“Trashing” is by Barry Malzberg, who around this time was penning the Lone Wolf series. This one’s as psychedelic as that Mystery novel I reviewed years ago, and so similar at points that I wondered if Malzberg was the “Matthew Paris” who wrote it. This short is also in first-person, as are the majority of the tales in Infinity Five, and concerns a professional assassin who works for “The Committee.” He’s after a “madman” politician who (apparently) has an army of killers he lets loose on the populace wherever he appears, or something. The LSD fumes were particularly thick with this one. 

“Hello, Walls and Fences” by Russell Bates really tried my patience. Another vague “weird future” story where a narrator, who is like a builder or engineer or something, is offered a job by a rich guy but is so offended by the job that he storms out of the office…dithers around at home with his girlfriend…then months later changes his mind about the job, only to be told it’s no longer available! We’re never even told what the job is nor what so offended him about it!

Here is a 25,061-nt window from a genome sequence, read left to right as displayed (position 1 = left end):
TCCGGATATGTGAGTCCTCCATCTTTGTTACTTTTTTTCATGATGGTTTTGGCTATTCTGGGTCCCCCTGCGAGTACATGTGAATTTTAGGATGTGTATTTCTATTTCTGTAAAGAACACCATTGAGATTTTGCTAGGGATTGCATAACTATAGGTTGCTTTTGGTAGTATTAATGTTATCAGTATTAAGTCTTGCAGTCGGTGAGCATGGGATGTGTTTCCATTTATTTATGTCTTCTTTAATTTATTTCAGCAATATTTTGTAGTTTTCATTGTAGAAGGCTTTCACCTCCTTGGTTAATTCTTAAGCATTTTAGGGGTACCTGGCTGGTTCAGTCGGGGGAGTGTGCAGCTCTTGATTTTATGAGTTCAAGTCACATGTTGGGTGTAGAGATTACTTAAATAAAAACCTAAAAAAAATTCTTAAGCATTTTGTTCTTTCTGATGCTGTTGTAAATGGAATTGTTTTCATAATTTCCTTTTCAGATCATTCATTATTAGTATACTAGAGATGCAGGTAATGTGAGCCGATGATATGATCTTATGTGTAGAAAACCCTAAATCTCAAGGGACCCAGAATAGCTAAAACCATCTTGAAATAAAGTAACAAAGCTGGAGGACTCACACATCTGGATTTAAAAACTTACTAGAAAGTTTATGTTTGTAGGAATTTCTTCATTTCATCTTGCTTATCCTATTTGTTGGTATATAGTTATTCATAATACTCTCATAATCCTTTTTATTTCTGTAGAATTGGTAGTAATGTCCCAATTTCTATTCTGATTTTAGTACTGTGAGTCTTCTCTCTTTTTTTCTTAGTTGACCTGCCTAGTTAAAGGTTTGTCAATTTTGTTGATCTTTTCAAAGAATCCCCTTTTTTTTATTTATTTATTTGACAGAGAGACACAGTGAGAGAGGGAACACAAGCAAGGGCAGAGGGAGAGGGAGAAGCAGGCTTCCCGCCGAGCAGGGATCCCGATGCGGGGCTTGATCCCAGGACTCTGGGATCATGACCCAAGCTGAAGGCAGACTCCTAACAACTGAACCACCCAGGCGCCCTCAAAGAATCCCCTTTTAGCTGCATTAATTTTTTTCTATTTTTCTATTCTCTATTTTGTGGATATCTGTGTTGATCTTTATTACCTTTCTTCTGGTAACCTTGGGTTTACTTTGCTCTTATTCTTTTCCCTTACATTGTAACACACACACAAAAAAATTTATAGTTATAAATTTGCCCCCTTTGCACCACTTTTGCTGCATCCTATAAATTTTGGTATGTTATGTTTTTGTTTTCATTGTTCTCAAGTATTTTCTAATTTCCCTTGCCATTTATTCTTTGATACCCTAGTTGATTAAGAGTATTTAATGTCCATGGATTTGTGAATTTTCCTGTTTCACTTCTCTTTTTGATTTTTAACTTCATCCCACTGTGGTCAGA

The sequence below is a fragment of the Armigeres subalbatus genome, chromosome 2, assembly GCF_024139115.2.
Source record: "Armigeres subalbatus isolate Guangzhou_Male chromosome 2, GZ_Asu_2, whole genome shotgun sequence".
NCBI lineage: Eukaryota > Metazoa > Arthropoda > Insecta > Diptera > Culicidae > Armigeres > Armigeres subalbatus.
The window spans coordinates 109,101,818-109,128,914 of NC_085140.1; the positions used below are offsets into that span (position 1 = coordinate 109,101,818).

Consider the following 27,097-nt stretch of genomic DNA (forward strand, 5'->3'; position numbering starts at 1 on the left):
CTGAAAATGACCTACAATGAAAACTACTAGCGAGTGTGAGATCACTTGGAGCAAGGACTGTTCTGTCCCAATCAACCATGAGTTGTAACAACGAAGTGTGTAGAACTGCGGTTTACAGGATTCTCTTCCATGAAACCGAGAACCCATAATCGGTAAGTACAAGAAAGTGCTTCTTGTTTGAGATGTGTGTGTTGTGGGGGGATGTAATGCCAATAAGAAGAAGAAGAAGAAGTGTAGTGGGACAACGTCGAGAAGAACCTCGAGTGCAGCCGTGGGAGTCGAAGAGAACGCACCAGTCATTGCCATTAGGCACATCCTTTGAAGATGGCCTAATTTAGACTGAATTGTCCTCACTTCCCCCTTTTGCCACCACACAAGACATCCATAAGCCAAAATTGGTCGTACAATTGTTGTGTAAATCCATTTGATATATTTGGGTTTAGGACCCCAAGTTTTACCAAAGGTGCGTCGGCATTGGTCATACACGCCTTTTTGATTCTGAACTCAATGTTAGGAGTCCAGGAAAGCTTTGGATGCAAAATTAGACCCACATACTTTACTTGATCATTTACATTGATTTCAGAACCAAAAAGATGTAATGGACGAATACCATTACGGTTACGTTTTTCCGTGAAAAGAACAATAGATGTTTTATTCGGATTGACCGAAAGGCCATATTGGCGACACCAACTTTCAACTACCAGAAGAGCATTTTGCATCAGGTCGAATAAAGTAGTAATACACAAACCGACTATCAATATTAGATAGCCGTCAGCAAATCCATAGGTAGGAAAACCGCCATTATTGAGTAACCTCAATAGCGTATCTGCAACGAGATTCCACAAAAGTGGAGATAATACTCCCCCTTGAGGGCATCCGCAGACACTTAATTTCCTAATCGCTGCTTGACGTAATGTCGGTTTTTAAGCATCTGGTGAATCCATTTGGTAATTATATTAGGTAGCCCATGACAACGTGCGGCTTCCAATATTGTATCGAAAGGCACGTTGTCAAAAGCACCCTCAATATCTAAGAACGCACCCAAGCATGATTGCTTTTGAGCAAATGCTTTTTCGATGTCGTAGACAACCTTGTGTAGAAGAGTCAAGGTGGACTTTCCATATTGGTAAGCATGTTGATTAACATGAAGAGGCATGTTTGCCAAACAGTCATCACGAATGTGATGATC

“Free At Last” is by prolific Ron Goulart and reminded me why I have never been able to get into his work – for, like his other novels at the time, it is a satirical look at the near future, with overblown ‘70s concepts and whatnot. Told mostly via dialog, this one features a guy in a “Wide Open Marriage” in 1992; his sexy wife enjoys wearing “neotex skirts” and is apparently having multiple affairs, her lovers ranging from a cyborg to a warlock(!). Meanwhile the guy, Stu, is having an affair of his own; the belabored setup has it that his aunt is old and sick, but in reality she’s dead, and Stu is sleeping with her “nurse” while the corpse rests in cold storage nearby. Overall this one was another dud, an unfunny comedy, mostly comrpised of made-up “futurespeak” words.